Finance Minister Bill English says some state houses are worth very little, but Government will not agree to give them away for free.
Mr English was responding to comments by an Iwi Chairs Forum representative on the weekend, who said that iwi should have state houses transferred to them at no cost.
Te Runanga o Te Rarawa chairman Haami Piripi said many of the houses were poor quality and were worth little because of the ongoing obligation to look after the tenants in them.
Mr English said iwi were not the only housing providers seeking discounted or free state houses as part of the Government's scheme to sell-off up to 8000 properties to non-government providers.
"But we have to go through a proper process where there's commercial pressure. Where there's quite a range of interests there's bound to be competitive interest for the houses we are selling.
"It may be that some have no value. If you're in a small town with a house that's been a P-lab it might be a wee bit hard to get rid of.
"But generally we will go through a transparent process to ensure that the taxpayer gets fair value."
He said there was increasing recognition that there was an oversupply of poor quality state houses in provincial areas.
The first tranche of state house sales to community providers in Tauranga and Invercargill would give Government an indication of how the sale process might work across the country.
Government has previously said it is willing to sell state houses at a discount to community housing providers.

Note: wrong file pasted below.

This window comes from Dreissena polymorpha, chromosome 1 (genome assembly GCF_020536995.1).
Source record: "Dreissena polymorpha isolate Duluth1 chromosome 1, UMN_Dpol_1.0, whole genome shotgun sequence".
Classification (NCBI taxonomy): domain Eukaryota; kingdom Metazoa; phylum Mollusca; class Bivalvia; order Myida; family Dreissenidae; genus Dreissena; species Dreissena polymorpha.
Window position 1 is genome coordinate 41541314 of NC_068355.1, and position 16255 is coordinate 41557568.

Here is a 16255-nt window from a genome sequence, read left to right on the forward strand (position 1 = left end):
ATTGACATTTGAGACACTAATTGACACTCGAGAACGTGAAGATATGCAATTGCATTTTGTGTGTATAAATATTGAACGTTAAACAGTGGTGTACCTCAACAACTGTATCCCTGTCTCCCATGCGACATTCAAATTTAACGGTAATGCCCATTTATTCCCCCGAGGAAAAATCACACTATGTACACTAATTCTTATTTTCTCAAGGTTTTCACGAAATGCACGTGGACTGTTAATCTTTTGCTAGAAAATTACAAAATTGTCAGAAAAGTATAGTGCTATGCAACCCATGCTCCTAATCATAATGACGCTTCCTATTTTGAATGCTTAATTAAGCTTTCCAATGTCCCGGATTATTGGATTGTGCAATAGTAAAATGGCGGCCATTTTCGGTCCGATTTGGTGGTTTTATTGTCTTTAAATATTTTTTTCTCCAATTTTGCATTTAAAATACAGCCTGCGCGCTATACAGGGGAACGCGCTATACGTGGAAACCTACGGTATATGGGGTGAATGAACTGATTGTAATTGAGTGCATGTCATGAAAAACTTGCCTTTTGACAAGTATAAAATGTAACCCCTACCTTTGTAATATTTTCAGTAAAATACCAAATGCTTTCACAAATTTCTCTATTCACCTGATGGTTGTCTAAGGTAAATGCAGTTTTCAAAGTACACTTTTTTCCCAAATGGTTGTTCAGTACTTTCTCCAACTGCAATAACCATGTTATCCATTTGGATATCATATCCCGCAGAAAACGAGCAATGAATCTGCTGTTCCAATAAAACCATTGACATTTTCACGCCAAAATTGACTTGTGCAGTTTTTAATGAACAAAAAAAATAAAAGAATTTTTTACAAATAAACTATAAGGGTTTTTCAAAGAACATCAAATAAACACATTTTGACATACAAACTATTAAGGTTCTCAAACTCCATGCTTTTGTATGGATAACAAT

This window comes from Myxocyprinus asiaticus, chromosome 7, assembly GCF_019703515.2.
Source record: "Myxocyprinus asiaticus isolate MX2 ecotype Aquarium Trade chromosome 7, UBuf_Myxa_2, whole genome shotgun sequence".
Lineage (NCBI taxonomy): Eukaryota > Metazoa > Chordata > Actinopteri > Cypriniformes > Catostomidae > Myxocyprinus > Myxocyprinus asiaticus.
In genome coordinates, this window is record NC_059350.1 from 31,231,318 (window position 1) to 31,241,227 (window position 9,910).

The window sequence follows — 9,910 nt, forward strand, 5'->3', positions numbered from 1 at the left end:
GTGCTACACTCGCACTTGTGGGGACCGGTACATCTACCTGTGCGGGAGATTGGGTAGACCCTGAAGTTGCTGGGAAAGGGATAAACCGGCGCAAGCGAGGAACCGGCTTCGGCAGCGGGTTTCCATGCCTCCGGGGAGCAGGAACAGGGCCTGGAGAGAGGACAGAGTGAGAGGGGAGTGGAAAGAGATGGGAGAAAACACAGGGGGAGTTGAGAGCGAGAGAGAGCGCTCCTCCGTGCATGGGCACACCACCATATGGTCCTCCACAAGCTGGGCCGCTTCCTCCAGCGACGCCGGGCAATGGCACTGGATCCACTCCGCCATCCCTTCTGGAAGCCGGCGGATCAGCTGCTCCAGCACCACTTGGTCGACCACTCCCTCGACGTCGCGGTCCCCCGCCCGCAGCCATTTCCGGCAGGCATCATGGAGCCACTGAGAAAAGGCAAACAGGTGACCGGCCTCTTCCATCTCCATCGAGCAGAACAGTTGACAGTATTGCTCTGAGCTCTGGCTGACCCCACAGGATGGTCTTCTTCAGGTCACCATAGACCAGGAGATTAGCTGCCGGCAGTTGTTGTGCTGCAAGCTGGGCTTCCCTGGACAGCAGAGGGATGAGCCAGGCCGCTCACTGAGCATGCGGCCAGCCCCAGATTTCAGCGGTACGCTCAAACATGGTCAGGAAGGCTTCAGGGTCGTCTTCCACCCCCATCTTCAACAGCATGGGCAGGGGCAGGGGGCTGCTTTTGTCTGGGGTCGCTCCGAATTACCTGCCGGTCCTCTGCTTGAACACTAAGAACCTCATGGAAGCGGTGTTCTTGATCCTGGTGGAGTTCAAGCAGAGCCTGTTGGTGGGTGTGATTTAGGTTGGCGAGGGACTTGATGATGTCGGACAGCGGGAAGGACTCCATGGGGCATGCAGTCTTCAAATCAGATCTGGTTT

This would allow the providers to sell some of the state houses on the open market to raise capital, which could then be re-invested in social housing.
Mr English said no estimates had been made yet about how this discounting could affect the Government's books.
Social housing minister Paula Bennett said Government had made it clear that it would not be giving houses away for free.
"That's not what we're planning on at all but we'll go into the negotiations in good faith," she told reporters this morning.
She acknowledged that many state houses were unlikely to sell at market value.
"We've always said quite clearly that they're not going to get the book value. The book value's not the real value ... of a social house with a tenant in it."
Ms Bennett also rejected Mr Piripi's assertion that the social housing scheme had been undermined when the Salvation Army said it would not take part in it.
"That's certainly not what we're hearing on the ground," the minister said.